Poaching from Mickey

Dec 15, 2008
*Special to asia!
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The Venetian fights Disneyland in an all out battle for staff.

On August 1, Sheldon Gary Adelson, a casino tycoon, celebrated his 74th birthday. It was a joyous occasion for the once-poor Jewish boy who grew up selling newspapers in Boston and whose wealth today is close to rivalling that of Bill Gates. But not so for the guys who run Hong Kong Disneyland.

In a long and extremely varied career – Adelson started more than 50 businesses including Comdex, the world’s biggest computer show that he sold for US$860 million in 1995 – he has never competed with Disney. Until now.

In 2004, Adelson opened his Venetian casino in Macau. He recouped his investment in record time and went on to build a huge convention centre, also called Venetian, on the former Portuguese colony.

The convention centre opens on August 28, a very auspicious day. It will be the vanguard of Macau’s effort to compete with Hong Kong for a bigger slice of the lucrative convention business.

A large convention centre needs good soundmen, lighting technicians, event organizers, crowd pleasers and people to generate the buzz that makes or breaks the place. Adelson has decided to recruit many of them from Disneyland just across a small body of water in Hong Kong. And he is not stinting on pay.

Talk is Venetian has offered many Disneyland employees double the salary – averaging more than HK$23,000 (US$3,000) a month – to switch jobs. And most who received the offer did.

This caused a panic in Disneyland, which has spent more than two years training its people only to see them now poached by a more aggressive rival. The Disneyland management tried to retain the staff, but fail to do so as it could not match the salary dished out by the Venetian.

It is rare to see Disney outmatched. Usually Disney poaches staff from others. But Hong Kong Disneyland is different. It is not only the smallest of all Disney theme parks, but it is also arguably the most unsuccessful. In July the theme park completed its second full year of operation. The occasion was marked by a lack of publicity, especially from the majority shareholder, the Hong Kong government.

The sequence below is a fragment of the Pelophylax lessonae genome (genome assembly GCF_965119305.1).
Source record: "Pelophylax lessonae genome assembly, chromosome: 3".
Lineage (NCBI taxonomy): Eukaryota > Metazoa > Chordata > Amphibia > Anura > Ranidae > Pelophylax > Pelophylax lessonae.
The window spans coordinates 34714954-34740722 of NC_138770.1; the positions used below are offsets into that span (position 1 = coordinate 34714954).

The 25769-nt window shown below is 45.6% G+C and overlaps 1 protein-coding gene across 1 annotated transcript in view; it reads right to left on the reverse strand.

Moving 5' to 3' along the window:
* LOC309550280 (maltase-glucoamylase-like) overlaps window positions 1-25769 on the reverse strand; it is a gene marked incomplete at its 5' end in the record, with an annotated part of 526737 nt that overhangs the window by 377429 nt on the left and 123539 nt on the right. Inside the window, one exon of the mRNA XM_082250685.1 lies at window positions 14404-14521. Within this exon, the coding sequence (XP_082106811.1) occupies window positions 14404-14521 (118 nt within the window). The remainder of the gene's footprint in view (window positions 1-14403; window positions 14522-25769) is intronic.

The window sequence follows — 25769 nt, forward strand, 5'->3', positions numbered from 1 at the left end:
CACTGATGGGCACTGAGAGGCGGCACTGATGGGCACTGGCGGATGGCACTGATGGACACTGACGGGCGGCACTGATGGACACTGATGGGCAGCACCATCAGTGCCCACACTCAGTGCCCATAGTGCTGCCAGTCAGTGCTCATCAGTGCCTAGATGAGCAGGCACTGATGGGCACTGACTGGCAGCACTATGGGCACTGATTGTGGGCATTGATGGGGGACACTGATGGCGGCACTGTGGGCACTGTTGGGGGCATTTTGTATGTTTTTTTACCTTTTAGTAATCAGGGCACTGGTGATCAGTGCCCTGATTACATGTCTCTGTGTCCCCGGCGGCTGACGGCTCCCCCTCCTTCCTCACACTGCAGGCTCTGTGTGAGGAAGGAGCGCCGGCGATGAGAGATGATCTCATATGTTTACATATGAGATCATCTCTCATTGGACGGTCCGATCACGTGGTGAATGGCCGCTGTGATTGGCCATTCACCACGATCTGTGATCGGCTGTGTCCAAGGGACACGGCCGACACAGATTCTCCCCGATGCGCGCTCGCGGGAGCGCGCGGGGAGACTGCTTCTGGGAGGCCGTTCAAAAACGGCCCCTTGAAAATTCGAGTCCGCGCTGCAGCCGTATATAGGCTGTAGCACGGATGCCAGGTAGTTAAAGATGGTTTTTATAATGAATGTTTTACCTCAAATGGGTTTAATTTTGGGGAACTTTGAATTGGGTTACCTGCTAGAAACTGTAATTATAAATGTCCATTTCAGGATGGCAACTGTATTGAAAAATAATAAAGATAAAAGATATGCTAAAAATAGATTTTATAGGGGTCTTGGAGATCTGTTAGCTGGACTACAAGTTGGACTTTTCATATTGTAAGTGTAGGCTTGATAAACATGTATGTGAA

It was during the Sars (severe acute respiratory syndrome) scare in 2003 that the Hong Kong government conceived what it considered the brilliant idea of using Disneyland to revitalise the territory’s sagging tourist business. It was so desperate that it agreed to take up 57% of the stake in the theme park and underwrite most of the cost.

It is money badly spent. Disneyland Hong Kong ended the first year with 5.2 million visitors, way below expectations. Its second year saw another big drop, to an estimated 4 million. (Disneyland management has steadfastly refuses to disclose numbers). Losses are mounting. The Hong Kong government, under pressure from opposition parties, is demanding Disney "do something".

"Doing something" clearly does not include matching offers from Venetian. Not only is Disneyland Hong Kong short of cash, it would also have a huge morale problem if it is to raise the salary of some staff and not the rest. There was nothing it could do but to let its people go. But this is not the end of the story. The more Adelson expands in Macau, the more he will poach from Disney. The exodus has only just begun.



lee han shihLee Han Shih is the founder, publisher and editor of asia! Magazine.


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